Castro’s Camouflage and the Sanctions on Cuba

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Castro’s Camouflage and the Sanctions on Cuba

In the second week of October 1995, Cuban President Fidel Castro strolled into the United Nations building in New York City to attend celebrations commemorating the 50th anniversary of the founding of the United Nations (Woolway 1). Outside, the streets of New York bustled with the activity of US Federal Agents and anti-Castro protesters (Woolway 1). However, if one would picture a Fidel Castro entering the UN clad in his usual camouflage attire, one would be mistaken. The old leader in fact donned a bland business suit (Woolway 1). This new uniform, more indicative of a businessman or politician represents a Castro who is using a subtly different approach to ending the forty year sanctions
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Grappling at identity not just as a Cuban whose poor country is being “strangled” by the economic sanctions of a rich country, but also as a Latin American resisting the hegemonic appetites of the World’s only remaining superpower, a non-politic camo-clad Castro remains a symbol of the plight of the developing World.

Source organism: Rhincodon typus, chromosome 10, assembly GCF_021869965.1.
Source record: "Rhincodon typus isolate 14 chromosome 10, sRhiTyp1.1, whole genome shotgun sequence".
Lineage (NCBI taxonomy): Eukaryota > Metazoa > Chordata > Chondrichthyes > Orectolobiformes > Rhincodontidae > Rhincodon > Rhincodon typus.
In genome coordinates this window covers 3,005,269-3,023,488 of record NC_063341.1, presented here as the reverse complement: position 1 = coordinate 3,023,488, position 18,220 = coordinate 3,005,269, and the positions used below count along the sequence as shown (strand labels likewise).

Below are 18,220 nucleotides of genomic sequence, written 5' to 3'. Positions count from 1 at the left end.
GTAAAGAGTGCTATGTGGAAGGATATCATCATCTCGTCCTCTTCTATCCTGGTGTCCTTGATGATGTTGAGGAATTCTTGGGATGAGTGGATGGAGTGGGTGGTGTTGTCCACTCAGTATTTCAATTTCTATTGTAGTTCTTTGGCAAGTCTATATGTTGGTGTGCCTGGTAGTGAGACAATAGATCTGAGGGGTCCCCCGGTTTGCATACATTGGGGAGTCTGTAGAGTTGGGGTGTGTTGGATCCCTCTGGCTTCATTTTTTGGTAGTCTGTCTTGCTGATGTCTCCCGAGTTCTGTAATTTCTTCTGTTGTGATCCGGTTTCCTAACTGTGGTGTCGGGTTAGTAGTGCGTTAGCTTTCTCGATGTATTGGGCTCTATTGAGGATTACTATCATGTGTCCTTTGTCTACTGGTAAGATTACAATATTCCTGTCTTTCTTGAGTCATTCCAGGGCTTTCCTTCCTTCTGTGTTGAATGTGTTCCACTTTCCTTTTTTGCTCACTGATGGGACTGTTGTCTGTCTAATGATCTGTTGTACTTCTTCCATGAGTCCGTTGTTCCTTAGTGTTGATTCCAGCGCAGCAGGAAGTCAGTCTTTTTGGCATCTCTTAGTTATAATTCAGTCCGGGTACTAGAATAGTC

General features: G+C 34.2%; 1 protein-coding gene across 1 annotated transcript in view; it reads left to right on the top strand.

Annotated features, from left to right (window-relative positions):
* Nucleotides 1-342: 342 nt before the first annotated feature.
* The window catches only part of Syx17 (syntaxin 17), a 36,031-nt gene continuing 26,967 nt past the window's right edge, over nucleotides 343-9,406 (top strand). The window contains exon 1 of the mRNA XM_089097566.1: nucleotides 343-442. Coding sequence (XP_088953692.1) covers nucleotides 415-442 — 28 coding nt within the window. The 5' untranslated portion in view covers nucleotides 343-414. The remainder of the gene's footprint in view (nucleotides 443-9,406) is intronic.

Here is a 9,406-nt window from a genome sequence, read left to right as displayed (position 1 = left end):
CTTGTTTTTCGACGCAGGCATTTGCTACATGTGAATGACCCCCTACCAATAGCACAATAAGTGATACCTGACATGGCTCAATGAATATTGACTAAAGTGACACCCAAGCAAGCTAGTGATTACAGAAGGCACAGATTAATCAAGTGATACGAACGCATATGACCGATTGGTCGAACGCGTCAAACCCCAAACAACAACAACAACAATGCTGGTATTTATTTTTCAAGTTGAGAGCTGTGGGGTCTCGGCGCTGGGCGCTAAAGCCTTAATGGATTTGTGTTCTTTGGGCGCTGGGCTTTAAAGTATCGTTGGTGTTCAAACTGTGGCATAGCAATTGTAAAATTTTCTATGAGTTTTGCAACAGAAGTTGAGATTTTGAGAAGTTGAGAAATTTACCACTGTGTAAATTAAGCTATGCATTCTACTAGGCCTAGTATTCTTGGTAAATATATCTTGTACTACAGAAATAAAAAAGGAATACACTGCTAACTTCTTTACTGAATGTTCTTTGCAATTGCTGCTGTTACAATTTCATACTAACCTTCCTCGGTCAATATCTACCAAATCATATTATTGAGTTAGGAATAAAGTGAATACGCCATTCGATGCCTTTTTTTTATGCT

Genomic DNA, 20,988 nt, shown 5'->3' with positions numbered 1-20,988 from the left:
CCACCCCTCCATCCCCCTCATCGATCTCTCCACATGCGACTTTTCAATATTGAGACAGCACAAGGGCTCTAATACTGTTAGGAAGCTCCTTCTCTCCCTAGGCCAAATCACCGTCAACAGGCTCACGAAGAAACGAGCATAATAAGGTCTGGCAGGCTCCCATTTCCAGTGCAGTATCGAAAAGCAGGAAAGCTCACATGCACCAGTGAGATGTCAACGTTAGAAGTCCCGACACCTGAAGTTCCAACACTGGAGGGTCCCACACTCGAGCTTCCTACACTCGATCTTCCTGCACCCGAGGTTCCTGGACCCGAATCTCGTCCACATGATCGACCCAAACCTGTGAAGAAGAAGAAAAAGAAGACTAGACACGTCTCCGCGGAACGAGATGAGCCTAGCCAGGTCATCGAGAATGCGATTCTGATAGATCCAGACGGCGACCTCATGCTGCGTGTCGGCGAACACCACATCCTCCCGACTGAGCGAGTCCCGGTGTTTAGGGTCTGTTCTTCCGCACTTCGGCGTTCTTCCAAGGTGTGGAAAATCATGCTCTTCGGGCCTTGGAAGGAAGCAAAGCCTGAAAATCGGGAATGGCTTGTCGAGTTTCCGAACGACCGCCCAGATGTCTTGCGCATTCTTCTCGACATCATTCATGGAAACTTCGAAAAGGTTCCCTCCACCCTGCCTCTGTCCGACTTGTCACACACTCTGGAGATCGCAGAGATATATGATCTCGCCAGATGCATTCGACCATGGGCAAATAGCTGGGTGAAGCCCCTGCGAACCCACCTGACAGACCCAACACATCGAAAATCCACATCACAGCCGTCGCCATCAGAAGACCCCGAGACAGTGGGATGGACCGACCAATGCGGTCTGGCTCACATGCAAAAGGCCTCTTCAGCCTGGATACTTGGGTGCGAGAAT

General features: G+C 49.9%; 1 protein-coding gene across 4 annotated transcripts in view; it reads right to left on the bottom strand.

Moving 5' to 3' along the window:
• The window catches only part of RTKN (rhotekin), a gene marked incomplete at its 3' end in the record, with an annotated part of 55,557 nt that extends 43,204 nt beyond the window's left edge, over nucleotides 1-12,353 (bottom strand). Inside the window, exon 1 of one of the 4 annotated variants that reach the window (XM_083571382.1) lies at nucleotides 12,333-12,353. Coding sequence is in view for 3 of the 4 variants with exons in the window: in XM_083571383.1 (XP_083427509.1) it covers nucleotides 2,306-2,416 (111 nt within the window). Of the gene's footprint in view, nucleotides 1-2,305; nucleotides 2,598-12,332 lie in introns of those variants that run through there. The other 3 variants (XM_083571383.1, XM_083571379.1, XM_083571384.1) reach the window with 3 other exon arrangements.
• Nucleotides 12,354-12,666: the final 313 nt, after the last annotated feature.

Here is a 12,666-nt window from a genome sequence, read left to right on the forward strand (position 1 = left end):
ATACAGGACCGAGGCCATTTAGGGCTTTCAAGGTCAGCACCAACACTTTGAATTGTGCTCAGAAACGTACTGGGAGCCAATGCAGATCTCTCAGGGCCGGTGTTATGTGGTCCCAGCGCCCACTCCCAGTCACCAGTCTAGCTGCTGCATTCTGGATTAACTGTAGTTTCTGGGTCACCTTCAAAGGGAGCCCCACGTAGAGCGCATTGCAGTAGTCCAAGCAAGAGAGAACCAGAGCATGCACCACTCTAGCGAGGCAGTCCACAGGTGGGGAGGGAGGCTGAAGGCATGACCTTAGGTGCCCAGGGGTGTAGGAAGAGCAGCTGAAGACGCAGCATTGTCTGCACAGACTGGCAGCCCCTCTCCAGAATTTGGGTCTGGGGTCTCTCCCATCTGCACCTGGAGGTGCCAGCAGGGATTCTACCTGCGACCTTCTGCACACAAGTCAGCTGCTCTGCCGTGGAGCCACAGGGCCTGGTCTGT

The idea persists throughout the policy community that what Washington really despises about modern day Cuba is not communism, it is Fidel Castro (Leogrande 216). The man who is the symbol of sanctions against Cuba is also the primary cause for the continuance of sanctions against the island nation. Many believe that recent efforts to tighten economic sanctions against the Cuban government, such as the Helms-Burton laws, only make more powerful the symbols of Castro and strengthen his and his supporters’ resolve to resist change. A prominent Castro critic, former Costa Rican President Oscar Arias remarked about Helms-Burton, ‘[Measures] that tend to impose more sacrifices on the Cuban people are arguments one gives Fidel Castro to continue living in the Cold War’ (qtd. in Zimbalist 162). Indeed Castro seems to publicize through his clothes, that even though the Soviet Union is no more, the Cold War continues to endure in the warm waters off South Florida.

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